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San Joaquin River deemed 'most endangered river' in the nation
San Joaquin River USGS
The San Joaquin River was ranked the most endangered river by the environmental group American Rivers. - photo by Photo Contributed

The San Joaquin River is in grave danger.

Placed at No.1 on the list of the nation’s most endangered rivers, the San Joaquin River’s future could possibly be determined this year, according to the environmental group American Rivers.

Releasing its annual list of “America’s Most Endangered Rivers,” the environmental group says that the San Joaquin is at the top of the list not because of pollution, but rather because of critical political decisions that will soon determine its future.

In the list, the group cites outdated water management and excessive diversions as leaving the river dry in various stretches, while also threatening water quality, fish and wildlife, and agriculture. Compounded with the ongoing drought facing the state, the threats to the San Joaquin River have left several California communities who depend on the river for drinking water vulnerable.

American Rivers is calling on the California State Water Resources Control Board to increase flows in the river to protect water quality, fish, and recreation while also helping support sustainable agriculture. Additionally, the group is urging members of Congress to preserve agreements and laws designed to protect the San Joaquin River and the jobs and communities it supports.

“The San Joaquin River is ground zero for water supply challenges, but it is also fertile ground for new and innovative water supply solutions,” said Bob Irvin, President of American Rivers. “We want a future with a healthy river and sustainable agriculture. This ‘Most Endangered River’ listing is a call to action for all of us to come together around solutions to protect and restore reliable and predictable clean water supplies and a healthy river for future generations. We’re all in this together.”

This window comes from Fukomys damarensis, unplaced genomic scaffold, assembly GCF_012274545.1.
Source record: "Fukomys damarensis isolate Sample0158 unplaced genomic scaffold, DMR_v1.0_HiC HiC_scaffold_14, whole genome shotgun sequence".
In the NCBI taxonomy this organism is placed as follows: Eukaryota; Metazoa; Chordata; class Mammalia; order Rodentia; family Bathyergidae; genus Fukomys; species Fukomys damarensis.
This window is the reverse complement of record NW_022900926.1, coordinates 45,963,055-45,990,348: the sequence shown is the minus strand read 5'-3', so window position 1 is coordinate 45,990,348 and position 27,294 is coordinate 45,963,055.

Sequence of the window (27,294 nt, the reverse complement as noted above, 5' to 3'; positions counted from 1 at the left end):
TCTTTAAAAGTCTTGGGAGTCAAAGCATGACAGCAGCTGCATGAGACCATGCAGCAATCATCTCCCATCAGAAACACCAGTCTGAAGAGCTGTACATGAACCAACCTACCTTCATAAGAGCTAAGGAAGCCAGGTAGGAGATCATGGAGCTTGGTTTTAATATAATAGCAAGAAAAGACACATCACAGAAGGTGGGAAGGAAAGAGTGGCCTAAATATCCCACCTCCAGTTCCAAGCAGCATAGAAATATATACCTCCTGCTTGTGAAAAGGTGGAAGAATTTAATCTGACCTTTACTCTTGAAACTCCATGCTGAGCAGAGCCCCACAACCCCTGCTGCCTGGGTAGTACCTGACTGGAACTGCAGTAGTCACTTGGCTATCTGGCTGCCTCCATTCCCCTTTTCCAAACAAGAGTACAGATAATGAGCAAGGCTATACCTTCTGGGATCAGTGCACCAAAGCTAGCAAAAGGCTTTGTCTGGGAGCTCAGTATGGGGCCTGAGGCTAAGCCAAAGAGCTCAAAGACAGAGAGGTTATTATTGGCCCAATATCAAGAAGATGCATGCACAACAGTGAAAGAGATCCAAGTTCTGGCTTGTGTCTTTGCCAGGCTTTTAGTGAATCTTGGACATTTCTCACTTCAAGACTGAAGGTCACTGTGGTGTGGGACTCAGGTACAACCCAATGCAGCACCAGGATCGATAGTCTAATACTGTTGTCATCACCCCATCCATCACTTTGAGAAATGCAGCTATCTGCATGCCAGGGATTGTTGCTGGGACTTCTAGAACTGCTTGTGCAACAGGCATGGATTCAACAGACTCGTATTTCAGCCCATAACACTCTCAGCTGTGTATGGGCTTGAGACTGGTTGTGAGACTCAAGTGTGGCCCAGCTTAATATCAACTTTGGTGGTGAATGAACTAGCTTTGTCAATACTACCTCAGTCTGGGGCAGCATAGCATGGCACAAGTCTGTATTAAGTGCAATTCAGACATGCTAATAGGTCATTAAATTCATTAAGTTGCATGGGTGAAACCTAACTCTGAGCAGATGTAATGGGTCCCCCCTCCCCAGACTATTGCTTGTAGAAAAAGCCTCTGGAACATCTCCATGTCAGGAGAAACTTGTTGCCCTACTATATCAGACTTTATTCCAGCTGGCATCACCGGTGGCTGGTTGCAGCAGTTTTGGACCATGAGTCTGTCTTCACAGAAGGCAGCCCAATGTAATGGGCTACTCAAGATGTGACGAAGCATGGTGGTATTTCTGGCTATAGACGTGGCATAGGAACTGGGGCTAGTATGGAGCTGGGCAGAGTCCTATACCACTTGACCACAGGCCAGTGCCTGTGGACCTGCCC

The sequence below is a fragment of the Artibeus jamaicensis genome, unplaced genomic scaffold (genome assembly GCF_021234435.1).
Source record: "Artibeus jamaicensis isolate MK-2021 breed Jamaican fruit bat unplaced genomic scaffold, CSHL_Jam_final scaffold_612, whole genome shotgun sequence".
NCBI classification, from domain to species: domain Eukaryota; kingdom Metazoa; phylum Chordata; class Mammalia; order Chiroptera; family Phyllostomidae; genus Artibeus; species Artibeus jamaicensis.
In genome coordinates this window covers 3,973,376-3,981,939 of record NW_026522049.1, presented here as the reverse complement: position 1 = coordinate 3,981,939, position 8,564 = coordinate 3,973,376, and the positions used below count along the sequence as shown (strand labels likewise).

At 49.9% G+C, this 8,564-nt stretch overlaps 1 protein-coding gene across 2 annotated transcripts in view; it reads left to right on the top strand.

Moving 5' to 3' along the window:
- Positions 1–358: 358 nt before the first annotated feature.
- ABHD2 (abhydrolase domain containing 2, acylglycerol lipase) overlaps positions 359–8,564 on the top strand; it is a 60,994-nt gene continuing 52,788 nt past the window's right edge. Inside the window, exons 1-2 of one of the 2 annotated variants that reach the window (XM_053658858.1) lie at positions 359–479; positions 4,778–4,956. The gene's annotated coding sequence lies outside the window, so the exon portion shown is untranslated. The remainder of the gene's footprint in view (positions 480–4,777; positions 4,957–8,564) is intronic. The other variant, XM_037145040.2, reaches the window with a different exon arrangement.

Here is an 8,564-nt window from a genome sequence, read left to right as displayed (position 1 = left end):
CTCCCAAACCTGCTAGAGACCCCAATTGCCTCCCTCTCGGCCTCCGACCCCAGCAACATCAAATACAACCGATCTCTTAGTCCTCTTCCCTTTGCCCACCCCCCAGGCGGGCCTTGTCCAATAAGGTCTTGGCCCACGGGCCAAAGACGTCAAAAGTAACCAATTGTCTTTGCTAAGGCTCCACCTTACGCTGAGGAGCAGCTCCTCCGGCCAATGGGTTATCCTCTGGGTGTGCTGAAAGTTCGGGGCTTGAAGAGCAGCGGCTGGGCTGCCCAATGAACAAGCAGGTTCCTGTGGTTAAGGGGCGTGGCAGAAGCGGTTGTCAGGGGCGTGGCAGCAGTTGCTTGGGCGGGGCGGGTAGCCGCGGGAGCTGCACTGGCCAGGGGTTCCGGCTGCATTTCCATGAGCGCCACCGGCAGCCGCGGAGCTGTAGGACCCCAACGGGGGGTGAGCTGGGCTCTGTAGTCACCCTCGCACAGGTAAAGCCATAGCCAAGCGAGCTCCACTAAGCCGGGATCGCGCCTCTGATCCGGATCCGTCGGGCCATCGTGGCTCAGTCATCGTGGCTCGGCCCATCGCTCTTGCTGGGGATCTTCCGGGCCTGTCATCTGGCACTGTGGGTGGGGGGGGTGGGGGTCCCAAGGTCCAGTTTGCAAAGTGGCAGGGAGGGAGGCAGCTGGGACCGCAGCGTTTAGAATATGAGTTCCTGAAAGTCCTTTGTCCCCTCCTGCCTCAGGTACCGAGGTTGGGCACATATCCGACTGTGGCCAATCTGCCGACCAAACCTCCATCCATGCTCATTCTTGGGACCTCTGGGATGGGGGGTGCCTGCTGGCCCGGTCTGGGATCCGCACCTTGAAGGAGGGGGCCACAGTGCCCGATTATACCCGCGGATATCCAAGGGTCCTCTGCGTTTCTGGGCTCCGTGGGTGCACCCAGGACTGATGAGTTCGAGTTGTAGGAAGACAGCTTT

John Cain of American Rivers noted a bill passed by the House of Representatives that will stop the river’s restoration, saying that “simply cutting environmental rules is not going to solve the underlying problem that we’re using water unsustainably today.” The group also says that the San Joaquin River is continually overtapped.

According to American Rivers, approximately four million people live in the San Joaquin watershed, while the river and its tributaries support some of the productive and profitable agriculture in the world, irrigating more than two million acres of arid land.

Turlock Irrigation District’s water comes from the Tuolumne River and its watershed, which feeds into the San Joaquin River. The City of Turlock also currently discharges tertiary treated recycled water from the Turlock Regional Water Quality Control Facility into the San Joaquin River, which has been at the center of a dispute between TID and the Del Puerto Irrigation District over the past few months.

Although TID’s responsibilities lie with the Tuolumne River, TID spokesperson Calvin Curtin says that the district supports American Rivers’ efforts to call attention to “the many challenges that face all the river systems in California and particularly the San Joaquin River.”

“TID has been caring for the natural resources of the Tuolumne River for over 125 years, including carefully deciding how to operate the water system, providing necessary environmental flows, carrying out everyday business practices, and evaluating future water supply alternatives,” said Curtin. “We believe there needs to be a balanced approach that provides flows for agricultural needs and environmental concerns as well as safe, reliable drinking water supplies for communities relying on the river.”

Acknowledging that a portion of the San Joaquin River may indeed go dry this summer as it has in past years, Curtin says that TID customers would not be impacted as TID’s primary source of water comes from the Tuolumne River.

According to American Rivers, the San Joaquin River does continually go dry in certain stretches due to the river being heavily exploited, which has been exacerbated by additional stress on the river from the current drought — revealing the inadequacies of status quo water management for both people and the environment.

“On the San Joaquin and across the nation, communities can increase their ability to deal with drought now and in the future by protecting and restoring rivers and using water more efficiently,” said Irvin. “By prioritizing healthy rivers and sustainable water management, we can enjoy reliable clean water supplies, healthy fish and wildlife, recreation, and quality of life for generations to come.”

The report concludes that the California Department of Water Resources must take action this year to help save the San Joaquin River and increase water flows.

Last year’s No.1 endangered river, the Colorado River, continues to remain in the spotlight this year as second on the list, followed by the Middle Mississippi River, New Mexico’s Gila River, the San Francisquito Creek, the South Fork River in South Carolina, Colorado’s White River, Washington’s White River, North Carolina’s Haw River, and the Clearwater/Loscha Rivers in Idaho.